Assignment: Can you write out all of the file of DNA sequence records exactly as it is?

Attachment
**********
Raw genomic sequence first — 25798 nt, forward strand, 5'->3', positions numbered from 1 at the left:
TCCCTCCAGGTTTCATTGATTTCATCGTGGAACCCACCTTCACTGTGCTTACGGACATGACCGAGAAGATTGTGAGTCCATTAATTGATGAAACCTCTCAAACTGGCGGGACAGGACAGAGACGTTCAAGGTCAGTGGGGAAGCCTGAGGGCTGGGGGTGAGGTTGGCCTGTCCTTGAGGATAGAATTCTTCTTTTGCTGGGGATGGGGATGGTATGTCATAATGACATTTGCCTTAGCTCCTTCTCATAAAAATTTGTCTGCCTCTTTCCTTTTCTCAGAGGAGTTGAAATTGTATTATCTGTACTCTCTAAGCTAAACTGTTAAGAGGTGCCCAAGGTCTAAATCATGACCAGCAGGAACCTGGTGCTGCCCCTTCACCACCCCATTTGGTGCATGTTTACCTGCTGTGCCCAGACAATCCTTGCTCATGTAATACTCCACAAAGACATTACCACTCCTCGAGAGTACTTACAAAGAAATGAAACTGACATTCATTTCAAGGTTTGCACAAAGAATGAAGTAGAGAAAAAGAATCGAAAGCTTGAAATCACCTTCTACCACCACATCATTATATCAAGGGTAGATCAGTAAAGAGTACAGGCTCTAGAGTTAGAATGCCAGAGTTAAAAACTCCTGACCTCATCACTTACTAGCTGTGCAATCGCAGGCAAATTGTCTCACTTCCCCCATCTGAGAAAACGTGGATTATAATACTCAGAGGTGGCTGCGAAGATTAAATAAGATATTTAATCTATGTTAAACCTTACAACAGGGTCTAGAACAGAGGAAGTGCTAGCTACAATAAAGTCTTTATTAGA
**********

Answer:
Raw genomic sequence first — 25798 nt, forward strand, 5'->3', positions numbered from 1 at the left:
TCCCTCCAGGTTTCATTGATTTCATCGTGGAACCCACCTTCACTGTGCTTACGGACATGACCGAGAAGATTGTGAGTCCATTAATTGATGAAACCTCTCAAACTGGCGGGACAGGACAGAGACGTTCAAGGTCAGTGGGGAAGCCTGAGGGCTGGGGGTGAGGTTGGCCTGTCCTTGAGGATAGAATTCTTCTTTTGCTGGGGATGGGGATGGTATGTCATAATGACATTTGCCTTAGCTCCTTCTCATAAAAATTTGTCTGCCTCTTTCCTTTTCTCAGAGGAGTTGAAATTGTATTATCTGTACTCTCTAAGCTAAACTGTTAAGAGGTGCCCAAGGTCTAAATCATGACCAGCAGGAACCTGGTGCTGCCCCTTCACCACCCCATTTGGTGCATGTTTACCTGCTGTGCCCAGACAATCCTTGCTCATGTAATACTCCACAAAGACATTACCACTCCTCGAGAGTACTTACAAAGAAATGAAACTGACATTCATTTCAAGGTTTGCACAAAGAATGAAGTAGAGAAAAAGAATCGAAAGCTTGAAATCACCTTCTACCACCACATCATTATATCAAGGGTAGATCAGTAAAGAGTACAGGCTCTAGAGTTAGAATGCCAGAGTTAAAAACTCCTGACCTCATCACTTACTAGCTGTGCAATCGCAGGCAAATTGTCTCACTTCCCCCATCTGAGAAAACGTGGATTATAATACTCAGAGGTGGCTGCGAAGATTAAATAAGATATTTAATCTATGTTAAACCTTACAACAGGGTCTAGAACAGAGGAAGTGCTAGCTACAATAAAGTCTTTATTAGA